Catching Up and Moving Forward

When I don’t write, the depression gets me. I’ve known this for a long time, and I’m sure I’ve talked about it before. With everything that happened last year, I froze up and stopped writing. My mood became darker and darker, my emotions more erratic. It got bad.

But now I’m writing again. A couple weeks ago, I finished the first draft of a project I was supposed to finish by May of 2020. I’m editing it now, trying to get it under 14,000 words.

I want to start blogging again. I want to get back to feeling like myself.

In no particular order, here is a list of accomplishments and changes that help me return to the person I want to be:

  • Got my 2nd Moderna shot on May 4th
  • Returned to working 4 days a week at the office
  • They gave me an actual office at work
  • Writing at Starbucks on Wednesday evenings and Sunday mornings again
  • Finished the first draft of Dead Weight: Air Superiority
  • Continued to contribute to a writing group borne out of Writing Excuses Alumni
  • Committed to the Writing Excuses Retreat later this year
  • Lost close to 15 pounds since the beginning of May
  • Walked so much on the treadmill that I burned out the motor

I’m leaving out a lot, but you get the idea. I’m moving forward again.

Once I finish this edit of Air Superiority and pass it on to Michael, I’ll need to figure out the next project. There’s a short story I outlined while on the cruise that I’m a little bit excited about. There’s a fantasy novel I tried in 2011 before I had the skill to see it through. I still need to work on the 2nd draft of Synthetic Dreams. I’ve also been thinking strongly about looking at The Repossessed Ghost for self-publishing. As an Urban Fantasy, that’s really the only way it’ll ever get published.

This is going to be a busy summer. I hope I have more good writing news to share soon.


Building a Game to Rebuild my Sanity

It’s been a while. I didn’t want to write a recap for 2020 because everyone pretty much covered that. I didn’t want to make my first post of 2021 about politics because, quite honestly, the topic is as exhausting for me to write as it is for you to read. This isn’t to say that I won’t talk about politics soon. We did just have an attempted coup, after all.

Tonight, I’d like to distract myself by talking about the activity I’ve been using to distract myself. I built a game, and it is successful.

Don’t get too excited. This is not likely to be the kind of game you’ll want to play. It’s entirely text-based. It’s slow paced, dependent on old technology, and it doesn’t attract a wide audience anymore. I built a MUSH.

I started playing on MUSHes in August, 1996, and I continued playing regularly until 2003. The main MUSH I played was the original Star Wars MUSH. It’s still up, and I could connect and play there right now, but it’s not the same. Not because the people have left. Most of them have. I don’t want to play there because it’s full of ghosts, and memories, and a kind of nostalgia I neither need nor want right now.

Here is a web page with all kinds of information about the game I made, Companion Cresh. It includes directions for how to connect, as well as information about the setting, character information, and logs.

Why did I start working on this? For starters, I needed the distraction. I wasn’t writing any fiction at all. I kept trying. I put my butt in the chair, my hands on the keyboard, and it just hurt. I felt pain while not writing and agony when I tried to force it.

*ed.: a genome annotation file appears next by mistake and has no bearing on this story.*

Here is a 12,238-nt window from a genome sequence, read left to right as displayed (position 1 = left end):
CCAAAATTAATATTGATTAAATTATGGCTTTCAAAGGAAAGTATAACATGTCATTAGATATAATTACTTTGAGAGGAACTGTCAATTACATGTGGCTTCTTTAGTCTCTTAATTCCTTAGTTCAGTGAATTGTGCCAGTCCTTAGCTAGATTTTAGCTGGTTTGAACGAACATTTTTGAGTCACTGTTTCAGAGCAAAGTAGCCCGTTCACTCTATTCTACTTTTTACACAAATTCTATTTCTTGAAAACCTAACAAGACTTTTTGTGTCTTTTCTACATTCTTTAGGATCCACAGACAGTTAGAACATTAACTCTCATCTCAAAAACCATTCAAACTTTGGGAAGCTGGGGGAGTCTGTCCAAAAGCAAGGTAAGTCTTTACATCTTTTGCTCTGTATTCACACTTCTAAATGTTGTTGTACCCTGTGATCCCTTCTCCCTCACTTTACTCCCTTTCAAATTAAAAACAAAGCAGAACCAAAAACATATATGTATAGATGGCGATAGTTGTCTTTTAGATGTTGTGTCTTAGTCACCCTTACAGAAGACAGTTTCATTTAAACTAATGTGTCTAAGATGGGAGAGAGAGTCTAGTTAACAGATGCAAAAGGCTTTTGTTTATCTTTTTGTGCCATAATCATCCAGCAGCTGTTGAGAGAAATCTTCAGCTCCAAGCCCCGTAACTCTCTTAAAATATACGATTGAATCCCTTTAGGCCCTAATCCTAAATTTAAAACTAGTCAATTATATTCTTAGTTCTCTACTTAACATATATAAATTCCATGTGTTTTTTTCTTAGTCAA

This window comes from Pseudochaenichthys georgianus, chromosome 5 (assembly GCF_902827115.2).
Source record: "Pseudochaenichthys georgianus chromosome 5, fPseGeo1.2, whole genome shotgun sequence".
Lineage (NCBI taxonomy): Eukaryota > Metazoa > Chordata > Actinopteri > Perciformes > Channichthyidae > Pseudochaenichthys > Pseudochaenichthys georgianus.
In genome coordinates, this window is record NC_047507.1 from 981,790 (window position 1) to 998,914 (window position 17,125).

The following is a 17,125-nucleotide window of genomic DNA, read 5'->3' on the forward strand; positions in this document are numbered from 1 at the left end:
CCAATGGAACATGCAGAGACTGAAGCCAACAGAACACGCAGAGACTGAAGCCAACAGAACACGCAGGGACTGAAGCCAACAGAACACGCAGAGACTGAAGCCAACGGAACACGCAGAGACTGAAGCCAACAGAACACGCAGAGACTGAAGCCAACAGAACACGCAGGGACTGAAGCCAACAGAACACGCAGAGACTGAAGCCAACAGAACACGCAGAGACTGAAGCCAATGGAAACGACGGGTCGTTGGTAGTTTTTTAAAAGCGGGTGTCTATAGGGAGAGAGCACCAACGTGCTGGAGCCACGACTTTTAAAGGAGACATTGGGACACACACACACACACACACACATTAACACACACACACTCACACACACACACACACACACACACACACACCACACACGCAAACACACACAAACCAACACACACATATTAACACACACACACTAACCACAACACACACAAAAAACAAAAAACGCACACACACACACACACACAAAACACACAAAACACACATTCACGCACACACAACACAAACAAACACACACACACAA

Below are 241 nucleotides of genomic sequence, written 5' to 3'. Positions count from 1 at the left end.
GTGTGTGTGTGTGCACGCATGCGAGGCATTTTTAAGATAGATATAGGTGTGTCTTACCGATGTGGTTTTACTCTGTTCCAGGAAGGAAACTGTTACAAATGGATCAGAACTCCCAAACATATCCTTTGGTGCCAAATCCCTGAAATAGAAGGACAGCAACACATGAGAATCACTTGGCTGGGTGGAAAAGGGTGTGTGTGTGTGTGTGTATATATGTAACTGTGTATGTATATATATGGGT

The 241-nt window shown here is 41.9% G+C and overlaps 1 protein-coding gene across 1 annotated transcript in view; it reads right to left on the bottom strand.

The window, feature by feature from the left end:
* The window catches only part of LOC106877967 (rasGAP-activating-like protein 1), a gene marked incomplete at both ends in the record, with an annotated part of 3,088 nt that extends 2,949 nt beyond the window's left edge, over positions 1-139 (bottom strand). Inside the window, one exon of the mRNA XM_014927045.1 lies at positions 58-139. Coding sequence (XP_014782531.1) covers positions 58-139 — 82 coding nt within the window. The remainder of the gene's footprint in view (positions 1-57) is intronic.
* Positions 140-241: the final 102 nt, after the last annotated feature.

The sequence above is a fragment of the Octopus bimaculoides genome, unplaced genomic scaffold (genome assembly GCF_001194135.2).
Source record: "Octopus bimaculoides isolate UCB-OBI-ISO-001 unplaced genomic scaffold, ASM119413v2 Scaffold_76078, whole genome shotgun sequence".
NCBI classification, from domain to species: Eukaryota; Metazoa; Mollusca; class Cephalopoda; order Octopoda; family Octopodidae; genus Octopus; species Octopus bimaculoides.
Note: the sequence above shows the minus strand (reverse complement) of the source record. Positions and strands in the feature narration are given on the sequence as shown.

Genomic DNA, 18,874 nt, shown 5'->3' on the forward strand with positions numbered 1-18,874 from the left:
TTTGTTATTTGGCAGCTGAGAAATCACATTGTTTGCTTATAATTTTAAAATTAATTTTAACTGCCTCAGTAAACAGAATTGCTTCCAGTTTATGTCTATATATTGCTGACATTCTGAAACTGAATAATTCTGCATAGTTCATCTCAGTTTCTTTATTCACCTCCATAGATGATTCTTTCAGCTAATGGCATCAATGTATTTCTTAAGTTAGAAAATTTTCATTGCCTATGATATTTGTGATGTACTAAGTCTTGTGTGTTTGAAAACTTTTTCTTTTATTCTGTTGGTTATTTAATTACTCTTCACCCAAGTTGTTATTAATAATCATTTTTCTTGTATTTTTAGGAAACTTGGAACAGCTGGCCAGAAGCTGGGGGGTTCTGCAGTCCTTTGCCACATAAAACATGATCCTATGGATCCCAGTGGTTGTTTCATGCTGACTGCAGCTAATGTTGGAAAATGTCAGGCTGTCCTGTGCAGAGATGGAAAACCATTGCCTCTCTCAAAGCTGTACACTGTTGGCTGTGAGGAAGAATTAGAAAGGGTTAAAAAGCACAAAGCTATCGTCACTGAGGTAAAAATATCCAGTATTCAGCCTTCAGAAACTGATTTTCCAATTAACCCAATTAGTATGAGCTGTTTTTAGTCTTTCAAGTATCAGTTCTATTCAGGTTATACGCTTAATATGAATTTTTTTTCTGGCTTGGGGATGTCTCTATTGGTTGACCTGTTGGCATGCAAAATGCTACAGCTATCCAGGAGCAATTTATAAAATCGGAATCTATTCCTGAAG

Then my friend Donna asked me to re-host a MUSH instance, and I said sure. I fired up an old backup, connected, and saw that it was missing a number of systems vital to making it playable. Then I went into what can probably be described as a coding fugue. For weeks, I connected to this fledgling MUSH and wrote systems.

I thought I was building sandcastles, or carving intricate ice sculptures. I wrote code for the Star Wars MUSH for years, but this new code came after spending a couple of decades as an actual programmer, and it was good.

The reality of writing a game like that, using technology over 2 decades old, struck me as masochistic. At one point, I looked at the brand new character generation system, and the modifications I made to the space system, and all of the other intricate systems I created and installed… and I despaired. I didn’t believe I was digging a baseball diamond in the middle of a corn field. It felt more like the Winchester Mystery House, a construction wrought by my madness, with hallways and stairs and passageways that would never know proper use.

In October, I started writing the code. By the beginning of November, I finished enough of the game that we could start inviting people to try it out. Donna worked on the web page I linked above and she found ways to advertise the game. And then, miraculously, we had players.

I stopped treating it like a feverish coding project. It became a place where I exercised my other creative writing muscles. I created two characters and started playing. The words flowed.

A MUSH is almost a perfect game for a writer because you are forced to use all of the skills you use when working on stories. Dialog, characterization, voice, plot, setting… you have to do it all at once, all the time, and in tiny sprints. Like Exquisite Corpse, you take turns with other writers to craft scenes together, only they’re generally more coherent. And FUN.

This isn’t the end of my regular writing. I feel like what I’m doing on the MUSH is akin to physical therapy. It’s like a runner rebuilding the strength in their legs after a terrible accident by working out in a pool. I don’t feel the same kind of weight when I’m writing on the MUSH as I do when I’m trying to write a regular story.

It’s probably going to be a little while before I get back into a regular writing rhythm again. Not being able to get out of the house and hang out at a Starbucks twice a week killed my schedule. Feeling all of the pain and disappointment with what my country is going through, from the pandemic to the politics, has wounded me in other ways.

But I’m still going. I’m still here. I’d be lying if I said I still had the same faith in my dreams, but I’m still a writer. Writers write. And so I do.